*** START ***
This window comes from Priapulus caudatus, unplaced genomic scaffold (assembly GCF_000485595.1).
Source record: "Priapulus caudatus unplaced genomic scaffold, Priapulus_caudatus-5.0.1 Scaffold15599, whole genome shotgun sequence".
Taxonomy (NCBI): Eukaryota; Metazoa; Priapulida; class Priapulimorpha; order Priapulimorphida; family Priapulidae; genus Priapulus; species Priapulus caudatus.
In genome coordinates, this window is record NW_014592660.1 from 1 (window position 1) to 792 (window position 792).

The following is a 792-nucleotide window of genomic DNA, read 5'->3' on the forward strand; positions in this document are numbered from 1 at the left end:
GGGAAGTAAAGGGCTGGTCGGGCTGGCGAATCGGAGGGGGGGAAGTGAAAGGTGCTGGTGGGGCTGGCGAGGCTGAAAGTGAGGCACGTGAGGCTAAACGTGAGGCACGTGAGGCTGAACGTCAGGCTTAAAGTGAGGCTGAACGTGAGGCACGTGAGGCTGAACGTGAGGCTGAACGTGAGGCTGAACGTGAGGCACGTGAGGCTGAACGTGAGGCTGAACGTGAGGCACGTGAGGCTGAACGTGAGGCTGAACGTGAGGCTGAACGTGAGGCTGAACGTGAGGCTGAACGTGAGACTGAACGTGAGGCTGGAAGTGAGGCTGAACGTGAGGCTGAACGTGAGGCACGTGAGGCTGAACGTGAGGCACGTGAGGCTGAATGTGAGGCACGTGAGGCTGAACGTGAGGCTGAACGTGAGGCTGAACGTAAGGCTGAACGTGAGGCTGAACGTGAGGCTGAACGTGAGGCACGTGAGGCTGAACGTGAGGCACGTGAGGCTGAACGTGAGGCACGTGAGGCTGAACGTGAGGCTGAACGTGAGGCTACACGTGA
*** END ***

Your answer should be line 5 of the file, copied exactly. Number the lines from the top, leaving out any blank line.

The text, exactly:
The following is a 792-nucleotide window of genomic DNA, read 5'->3' on the forward strand; positions in this document are numbered from 1 at the left end: